The future of pharmaceutical manufacturing

Pharmaceutical operations are constantly progressing, driven by factors such as product innovation, increasing focus on sustainability and the impact of technology


To maintain competitiveness on the market, it is essential to interpret and exploit key trends to anticipate the significant evolutions that are revolutionizing the pharmaceutical sector. Luigi Braga, expert from Boston Consulting Group, highlighted various trends, often related among themselves, analyzing the consequences during the seminar “Innovation in Italian pharmaceutical manufacturing”, an event organized by Afi (Pharmaceutical Industry Association) and Ispe (International Society for Pharmaceutical Engineering.

Product innovation

The biopharmaceutical industry is undergoing a revolution in oncology and other complex diseases, thanks to a wave of innovation that continually leads to new pharmacological modalities. Thenew modalitieswill create unprecedented opportunities for biopharmaceutical companies that actively pursue them, but they also present unprecedented risks.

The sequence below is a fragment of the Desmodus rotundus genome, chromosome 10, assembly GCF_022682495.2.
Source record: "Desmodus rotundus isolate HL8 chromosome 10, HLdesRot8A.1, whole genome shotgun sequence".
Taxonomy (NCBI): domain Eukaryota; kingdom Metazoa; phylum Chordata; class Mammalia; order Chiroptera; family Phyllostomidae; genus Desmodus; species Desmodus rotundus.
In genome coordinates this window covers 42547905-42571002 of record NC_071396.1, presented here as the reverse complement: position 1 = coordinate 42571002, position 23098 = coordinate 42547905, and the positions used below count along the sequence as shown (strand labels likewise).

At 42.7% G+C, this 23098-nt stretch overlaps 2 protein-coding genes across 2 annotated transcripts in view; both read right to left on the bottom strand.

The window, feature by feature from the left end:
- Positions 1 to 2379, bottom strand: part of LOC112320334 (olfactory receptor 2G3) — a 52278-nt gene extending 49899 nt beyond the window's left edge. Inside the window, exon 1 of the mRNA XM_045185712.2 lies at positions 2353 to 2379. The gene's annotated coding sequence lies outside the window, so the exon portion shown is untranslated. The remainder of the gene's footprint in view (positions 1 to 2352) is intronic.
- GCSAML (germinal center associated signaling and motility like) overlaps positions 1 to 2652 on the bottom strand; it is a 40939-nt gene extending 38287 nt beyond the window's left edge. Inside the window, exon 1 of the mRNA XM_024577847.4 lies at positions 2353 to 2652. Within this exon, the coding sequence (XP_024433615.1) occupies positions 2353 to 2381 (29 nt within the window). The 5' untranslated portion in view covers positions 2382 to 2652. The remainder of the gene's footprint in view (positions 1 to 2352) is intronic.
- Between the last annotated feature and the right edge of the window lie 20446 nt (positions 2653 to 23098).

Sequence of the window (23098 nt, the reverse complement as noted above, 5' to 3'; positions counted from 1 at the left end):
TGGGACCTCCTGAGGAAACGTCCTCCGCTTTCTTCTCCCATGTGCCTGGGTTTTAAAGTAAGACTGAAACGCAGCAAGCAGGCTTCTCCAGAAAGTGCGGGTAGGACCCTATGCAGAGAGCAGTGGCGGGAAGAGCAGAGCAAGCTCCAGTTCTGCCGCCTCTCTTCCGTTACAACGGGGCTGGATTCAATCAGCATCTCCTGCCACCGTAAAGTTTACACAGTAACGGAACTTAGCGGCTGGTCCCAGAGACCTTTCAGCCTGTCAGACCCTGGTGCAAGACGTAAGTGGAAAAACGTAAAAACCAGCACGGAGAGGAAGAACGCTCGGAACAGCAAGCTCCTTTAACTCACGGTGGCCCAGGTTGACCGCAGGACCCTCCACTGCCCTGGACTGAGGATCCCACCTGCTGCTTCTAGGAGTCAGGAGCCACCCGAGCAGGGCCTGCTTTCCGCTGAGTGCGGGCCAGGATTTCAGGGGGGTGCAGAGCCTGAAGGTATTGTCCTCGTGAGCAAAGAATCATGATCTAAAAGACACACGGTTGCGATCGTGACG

Therapies based on plasma, DNA and RNA derivatives are well-known technologies from a research and development point of view and are now starting to have a truly interesting backline. cell engines, which have already existed for a few years, and the most recent mRNA technologies offer new application possibilities. All this makes it necessary to manage much more complexity at the production level.

A characteristic of many new drugs is that they impact smaller patient populations than in the past, because they respond to increasingly personalized and, in some ways, niche health needs: this obviously generates an impact directly on the volumes. Manufacturers must be able to manage the production of more complex and expensive drugs, quickly adapting to new regulatory requirements and patient demands.

Being regulated, the innovation cycle in the production of new drugs takes a long time compared to other products, which however have many opportunities to shorten, requiring a quicker reaction capacity from operations managers. But this generates further benefits: once a company has developed the capabilities for one modality, it can apply them to other related ones through a platform approach that creates synergies.